Charles Moore has become a leading figure in the plastic marine pollution debate.
His initial research - which found six times as much plastic as plankton, by weight, in parts of the Pacific Ocean - jump-started the debate about marine litter and polymers, and his work has been featured in media outlets from U.S. News and World Report to National Public Radio.
Moore, founder of the Algalita Marine Research Foundation in Long Beach, Calif., spoke at the Redondo Beach plastic debris conference. He said there is no question that the volume of plastic in the waters harms marine life, killing 100,000 animals a year.
The animals strangle in soda bottle rings or, in the case of birds, eat tiny bits of plastic and die because they think they are full.
Now, Moore, an avid sailor and college chemistry major, is turning his attention to other questions, such as what happens when microorganisms consume microscopic plastic particles in the ocean, and new research that shows that plastics in the water absorb and concentrate toxins such as PCB.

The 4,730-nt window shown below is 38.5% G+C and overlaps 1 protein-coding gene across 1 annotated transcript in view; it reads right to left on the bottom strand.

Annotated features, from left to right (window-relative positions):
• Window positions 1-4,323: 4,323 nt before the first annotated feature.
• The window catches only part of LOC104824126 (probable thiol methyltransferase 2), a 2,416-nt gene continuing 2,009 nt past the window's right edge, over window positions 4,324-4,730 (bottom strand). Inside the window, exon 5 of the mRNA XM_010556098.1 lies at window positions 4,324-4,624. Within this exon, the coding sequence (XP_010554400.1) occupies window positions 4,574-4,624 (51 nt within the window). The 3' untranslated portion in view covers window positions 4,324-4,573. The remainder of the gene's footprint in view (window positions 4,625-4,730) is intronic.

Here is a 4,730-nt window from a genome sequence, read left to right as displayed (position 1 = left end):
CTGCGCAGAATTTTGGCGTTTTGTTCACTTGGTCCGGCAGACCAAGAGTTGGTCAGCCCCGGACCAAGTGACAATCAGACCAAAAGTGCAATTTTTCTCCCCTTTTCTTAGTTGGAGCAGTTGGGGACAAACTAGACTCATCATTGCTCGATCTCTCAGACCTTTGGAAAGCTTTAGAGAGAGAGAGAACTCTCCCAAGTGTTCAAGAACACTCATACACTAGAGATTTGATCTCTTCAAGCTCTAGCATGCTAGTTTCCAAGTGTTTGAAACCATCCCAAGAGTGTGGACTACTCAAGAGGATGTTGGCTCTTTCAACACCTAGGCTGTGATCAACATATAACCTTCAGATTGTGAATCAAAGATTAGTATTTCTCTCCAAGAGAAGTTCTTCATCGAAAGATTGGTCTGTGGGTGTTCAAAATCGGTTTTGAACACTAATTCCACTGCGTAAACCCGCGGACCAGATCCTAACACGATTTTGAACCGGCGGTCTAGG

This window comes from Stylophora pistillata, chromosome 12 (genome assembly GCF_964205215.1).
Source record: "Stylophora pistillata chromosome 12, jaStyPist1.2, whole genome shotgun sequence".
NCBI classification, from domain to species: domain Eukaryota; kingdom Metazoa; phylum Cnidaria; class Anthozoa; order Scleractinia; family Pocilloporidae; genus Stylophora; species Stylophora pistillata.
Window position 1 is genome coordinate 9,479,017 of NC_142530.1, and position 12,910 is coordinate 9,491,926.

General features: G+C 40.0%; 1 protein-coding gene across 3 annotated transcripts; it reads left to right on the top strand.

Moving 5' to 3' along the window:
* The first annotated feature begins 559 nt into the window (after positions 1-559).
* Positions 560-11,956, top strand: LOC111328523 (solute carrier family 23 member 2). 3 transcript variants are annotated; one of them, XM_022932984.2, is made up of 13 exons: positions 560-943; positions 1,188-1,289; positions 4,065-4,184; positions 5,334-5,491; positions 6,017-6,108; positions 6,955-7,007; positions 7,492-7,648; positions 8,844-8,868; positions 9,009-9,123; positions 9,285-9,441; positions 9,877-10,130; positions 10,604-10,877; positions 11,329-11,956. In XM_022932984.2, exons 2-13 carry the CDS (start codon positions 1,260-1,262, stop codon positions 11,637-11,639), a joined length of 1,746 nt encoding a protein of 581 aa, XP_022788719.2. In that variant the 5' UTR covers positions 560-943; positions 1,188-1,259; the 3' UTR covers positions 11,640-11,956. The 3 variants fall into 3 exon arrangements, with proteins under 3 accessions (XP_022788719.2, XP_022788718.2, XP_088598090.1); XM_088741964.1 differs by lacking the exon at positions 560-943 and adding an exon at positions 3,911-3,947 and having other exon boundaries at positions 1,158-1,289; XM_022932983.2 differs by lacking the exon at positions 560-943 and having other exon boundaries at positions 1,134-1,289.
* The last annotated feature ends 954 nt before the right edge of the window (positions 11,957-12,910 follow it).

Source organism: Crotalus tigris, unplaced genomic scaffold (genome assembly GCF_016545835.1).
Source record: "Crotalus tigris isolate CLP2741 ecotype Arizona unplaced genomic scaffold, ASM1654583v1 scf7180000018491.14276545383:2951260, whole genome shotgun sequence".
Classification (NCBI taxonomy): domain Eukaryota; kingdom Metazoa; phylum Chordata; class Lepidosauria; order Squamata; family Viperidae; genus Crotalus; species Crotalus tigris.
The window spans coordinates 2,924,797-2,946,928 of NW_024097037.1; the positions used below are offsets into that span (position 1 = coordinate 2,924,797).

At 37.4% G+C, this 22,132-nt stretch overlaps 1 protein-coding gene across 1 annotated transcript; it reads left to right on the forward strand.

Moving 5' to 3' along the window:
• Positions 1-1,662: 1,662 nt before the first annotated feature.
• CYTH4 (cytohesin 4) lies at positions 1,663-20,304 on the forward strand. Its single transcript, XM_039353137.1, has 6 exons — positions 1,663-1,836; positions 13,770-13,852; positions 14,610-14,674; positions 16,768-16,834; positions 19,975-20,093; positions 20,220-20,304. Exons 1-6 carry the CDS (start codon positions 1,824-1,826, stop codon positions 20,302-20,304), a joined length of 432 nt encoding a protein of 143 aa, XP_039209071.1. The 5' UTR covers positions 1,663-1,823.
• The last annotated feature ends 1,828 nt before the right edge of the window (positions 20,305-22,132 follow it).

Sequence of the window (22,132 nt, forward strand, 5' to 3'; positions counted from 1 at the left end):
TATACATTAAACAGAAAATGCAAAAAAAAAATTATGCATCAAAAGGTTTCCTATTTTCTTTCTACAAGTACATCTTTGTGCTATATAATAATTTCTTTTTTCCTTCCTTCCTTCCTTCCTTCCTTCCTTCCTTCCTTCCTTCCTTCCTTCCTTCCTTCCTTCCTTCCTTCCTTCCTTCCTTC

Researchers from the University of Tokyo have found polyethylene and polypropylene pellets in the ocean that have absorbed toxins, but Moore said it is not clear what effect, if any, that might have on animals and whether pollutants can be transferred up the food chain.
One interesting clue: He said very tiny marine invertebrates at the bottom of the food chain have been observed eating plastic pellets, and an earlier study found that where there is a concentration of plastic in marine birds, there is also a concentration of PCB in the birds.